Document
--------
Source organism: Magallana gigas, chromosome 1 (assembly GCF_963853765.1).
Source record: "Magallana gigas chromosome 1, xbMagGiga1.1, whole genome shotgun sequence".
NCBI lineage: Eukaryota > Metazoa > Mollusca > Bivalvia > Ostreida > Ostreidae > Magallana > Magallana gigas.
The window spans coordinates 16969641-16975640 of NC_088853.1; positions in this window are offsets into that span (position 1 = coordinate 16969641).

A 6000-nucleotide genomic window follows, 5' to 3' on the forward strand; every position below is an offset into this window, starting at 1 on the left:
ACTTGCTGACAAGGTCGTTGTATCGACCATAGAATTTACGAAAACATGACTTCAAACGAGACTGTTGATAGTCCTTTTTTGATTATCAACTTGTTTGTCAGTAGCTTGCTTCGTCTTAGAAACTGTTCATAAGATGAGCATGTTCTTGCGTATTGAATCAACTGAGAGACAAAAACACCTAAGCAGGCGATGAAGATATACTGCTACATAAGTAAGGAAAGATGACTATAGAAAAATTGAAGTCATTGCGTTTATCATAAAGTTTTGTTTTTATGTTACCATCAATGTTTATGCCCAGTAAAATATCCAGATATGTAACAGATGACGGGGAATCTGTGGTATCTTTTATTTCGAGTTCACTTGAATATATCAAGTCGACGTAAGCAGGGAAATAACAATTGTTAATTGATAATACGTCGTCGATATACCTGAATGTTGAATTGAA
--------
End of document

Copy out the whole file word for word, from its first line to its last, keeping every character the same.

Source organism: Magallana gigas, chromosome 1 (assembly GCF_963853765.1).
Source record: "Magallana gigas chromosome 1, xbMagGiga1.1, whole genome shotgun sequence".
NCBI lineage: Eukaryota > Metazoa > Mollusca > Bivalvia > Ostreida > Ostreidae > Magallana > Magallana gigas.
The window spans coordinates 16969641-16975640 of NC_088853.1; positions in this window are offsets into that span (position 1 = coordinate 16969641).

A 6000-nucleotide genomic window follows, 5' to 3' on the forward strand; every position below is an offset into this window, starting at 1 on the left:
ACTTGCTGACAAGGTCGTTGTATCGACCATAGAATTTACGAAAACATGACTTCAAACGAGACTGTTGATAGTCCTTTTTTGATTATCAACTTGTTTGTCAGTAGCTTGCTTCGTCTTAGAAACTGTTCATAAGATGAGCATGTTCTTGCGTATTGAATCAACTGAGAGACAAAAACACCTAAGCAGGCGATGAAGATATACTGCTACATAAGTAAGGAAAGATGACTATAGAAAAATTGAAGTCATTGCGTTTATCATAAAGTTTTGTTTTTATGTTACCATCAATGTTTATGCCCAGTAAAATATCCAGATATGTAACAGATGACGGGGAATCTGTGGTATCTTTTATTTCGAGTTCACTTGAATATATCAAGTCGACGTAAGCAGGGAAATAACAATTGTTAATTGATAATACGTCGTCGATATACCTGAATGTTGAATTGAA